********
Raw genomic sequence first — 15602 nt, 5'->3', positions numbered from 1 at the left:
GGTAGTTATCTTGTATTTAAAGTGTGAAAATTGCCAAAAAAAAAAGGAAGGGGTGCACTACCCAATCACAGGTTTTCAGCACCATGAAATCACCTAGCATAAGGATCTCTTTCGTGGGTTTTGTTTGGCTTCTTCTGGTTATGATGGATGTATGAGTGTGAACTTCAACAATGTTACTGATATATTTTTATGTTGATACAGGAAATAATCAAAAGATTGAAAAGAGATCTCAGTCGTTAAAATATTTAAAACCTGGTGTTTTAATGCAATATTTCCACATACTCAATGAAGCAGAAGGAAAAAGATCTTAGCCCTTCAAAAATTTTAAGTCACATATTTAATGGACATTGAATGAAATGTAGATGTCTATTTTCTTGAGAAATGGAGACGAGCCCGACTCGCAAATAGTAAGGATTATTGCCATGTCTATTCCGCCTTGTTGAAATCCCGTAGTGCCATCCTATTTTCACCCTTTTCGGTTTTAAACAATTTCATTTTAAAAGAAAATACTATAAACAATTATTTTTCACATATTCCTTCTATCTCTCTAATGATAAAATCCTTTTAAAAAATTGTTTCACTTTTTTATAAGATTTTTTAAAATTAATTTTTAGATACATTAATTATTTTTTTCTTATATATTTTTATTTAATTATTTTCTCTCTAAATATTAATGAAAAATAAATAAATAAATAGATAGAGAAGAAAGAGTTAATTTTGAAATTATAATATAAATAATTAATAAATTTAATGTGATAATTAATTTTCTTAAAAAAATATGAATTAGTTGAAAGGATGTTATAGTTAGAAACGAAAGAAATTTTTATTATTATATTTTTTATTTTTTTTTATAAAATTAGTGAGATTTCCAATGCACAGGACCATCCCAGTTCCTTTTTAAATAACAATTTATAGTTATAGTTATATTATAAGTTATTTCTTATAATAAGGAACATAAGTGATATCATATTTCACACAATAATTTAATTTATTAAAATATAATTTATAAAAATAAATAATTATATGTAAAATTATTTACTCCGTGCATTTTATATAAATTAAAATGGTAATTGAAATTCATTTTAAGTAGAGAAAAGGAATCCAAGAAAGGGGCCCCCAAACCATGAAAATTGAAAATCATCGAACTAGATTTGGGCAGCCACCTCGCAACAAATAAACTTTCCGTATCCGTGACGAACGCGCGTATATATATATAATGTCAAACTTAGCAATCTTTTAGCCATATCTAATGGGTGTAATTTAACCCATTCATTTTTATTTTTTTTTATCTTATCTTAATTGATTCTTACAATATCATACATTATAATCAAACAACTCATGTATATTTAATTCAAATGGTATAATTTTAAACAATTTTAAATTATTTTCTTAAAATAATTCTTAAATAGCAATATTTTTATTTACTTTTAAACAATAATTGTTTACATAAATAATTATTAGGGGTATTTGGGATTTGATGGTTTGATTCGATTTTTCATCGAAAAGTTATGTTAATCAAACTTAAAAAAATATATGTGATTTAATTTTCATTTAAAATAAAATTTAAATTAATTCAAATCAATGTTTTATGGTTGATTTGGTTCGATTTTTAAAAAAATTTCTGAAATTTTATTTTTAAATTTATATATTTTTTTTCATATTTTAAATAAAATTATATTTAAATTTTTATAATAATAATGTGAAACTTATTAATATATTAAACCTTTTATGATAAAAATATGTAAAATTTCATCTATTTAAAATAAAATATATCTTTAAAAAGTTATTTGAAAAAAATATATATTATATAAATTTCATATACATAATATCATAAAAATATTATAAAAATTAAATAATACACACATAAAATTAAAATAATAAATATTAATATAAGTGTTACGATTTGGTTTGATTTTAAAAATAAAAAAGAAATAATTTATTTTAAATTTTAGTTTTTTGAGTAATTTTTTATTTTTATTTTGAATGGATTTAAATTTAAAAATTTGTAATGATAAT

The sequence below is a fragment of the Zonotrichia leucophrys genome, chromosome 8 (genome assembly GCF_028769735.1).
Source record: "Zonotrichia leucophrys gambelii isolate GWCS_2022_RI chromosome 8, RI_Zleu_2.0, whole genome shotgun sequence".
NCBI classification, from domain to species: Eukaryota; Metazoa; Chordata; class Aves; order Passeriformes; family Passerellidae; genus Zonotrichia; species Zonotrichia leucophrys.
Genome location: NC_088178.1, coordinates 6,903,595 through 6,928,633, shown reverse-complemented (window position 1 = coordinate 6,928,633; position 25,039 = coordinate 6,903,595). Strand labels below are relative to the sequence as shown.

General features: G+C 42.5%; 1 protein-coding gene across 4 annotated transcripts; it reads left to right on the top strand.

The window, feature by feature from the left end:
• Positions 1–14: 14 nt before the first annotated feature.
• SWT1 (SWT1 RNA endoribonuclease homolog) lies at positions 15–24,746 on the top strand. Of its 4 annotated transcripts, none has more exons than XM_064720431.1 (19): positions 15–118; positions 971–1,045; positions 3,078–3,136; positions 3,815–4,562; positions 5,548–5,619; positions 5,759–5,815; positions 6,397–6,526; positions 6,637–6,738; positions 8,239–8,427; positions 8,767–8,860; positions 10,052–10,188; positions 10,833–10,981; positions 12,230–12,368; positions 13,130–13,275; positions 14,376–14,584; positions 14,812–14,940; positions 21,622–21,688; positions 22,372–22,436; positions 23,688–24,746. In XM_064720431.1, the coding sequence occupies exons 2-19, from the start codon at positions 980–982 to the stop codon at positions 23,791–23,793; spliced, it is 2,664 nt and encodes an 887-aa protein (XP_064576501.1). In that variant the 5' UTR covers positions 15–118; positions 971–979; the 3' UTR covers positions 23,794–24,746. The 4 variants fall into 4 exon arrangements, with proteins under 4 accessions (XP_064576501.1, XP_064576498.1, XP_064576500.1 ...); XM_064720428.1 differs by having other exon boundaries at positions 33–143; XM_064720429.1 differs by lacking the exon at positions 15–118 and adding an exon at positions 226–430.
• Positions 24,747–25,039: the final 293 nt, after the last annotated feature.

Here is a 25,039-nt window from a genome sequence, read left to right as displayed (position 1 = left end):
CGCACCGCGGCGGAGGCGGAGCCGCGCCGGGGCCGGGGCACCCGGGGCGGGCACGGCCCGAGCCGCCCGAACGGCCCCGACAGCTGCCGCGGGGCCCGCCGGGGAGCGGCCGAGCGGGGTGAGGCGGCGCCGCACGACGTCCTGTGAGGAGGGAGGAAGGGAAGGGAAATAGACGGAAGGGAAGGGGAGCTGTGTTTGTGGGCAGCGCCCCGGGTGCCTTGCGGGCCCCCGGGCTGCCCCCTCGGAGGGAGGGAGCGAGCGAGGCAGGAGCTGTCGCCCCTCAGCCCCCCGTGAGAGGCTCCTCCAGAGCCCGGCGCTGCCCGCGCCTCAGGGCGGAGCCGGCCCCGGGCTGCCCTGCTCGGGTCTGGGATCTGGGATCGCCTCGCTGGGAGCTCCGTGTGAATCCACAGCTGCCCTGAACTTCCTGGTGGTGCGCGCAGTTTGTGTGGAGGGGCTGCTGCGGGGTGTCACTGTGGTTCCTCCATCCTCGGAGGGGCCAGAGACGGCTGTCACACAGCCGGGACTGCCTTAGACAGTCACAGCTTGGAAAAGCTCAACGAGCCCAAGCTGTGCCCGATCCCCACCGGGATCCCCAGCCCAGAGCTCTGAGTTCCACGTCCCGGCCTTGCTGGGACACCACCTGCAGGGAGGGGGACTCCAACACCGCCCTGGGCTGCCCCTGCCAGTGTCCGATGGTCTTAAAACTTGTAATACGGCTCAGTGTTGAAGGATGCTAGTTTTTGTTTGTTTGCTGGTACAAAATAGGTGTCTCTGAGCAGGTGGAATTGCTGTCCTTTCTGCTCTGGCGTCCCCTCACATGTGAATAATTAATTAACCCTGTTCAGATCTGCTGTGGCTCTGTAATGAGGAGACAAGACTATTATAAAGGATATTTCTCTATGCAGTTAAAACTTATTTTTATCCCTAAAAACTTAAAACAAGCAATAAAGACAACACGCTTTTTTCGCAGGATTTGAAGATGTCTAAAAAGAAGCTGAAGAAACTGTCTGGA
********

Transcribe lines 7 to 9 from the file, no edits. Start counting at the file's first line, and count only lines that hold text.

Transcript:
General features: G+C 42.5%; 1 protein-coding gene across 4 annotated transcripts; it reads left to right on the top strand.

The window, feature by feature from the left end:
• Positions 1–14: 14 nt before the first annotated feature.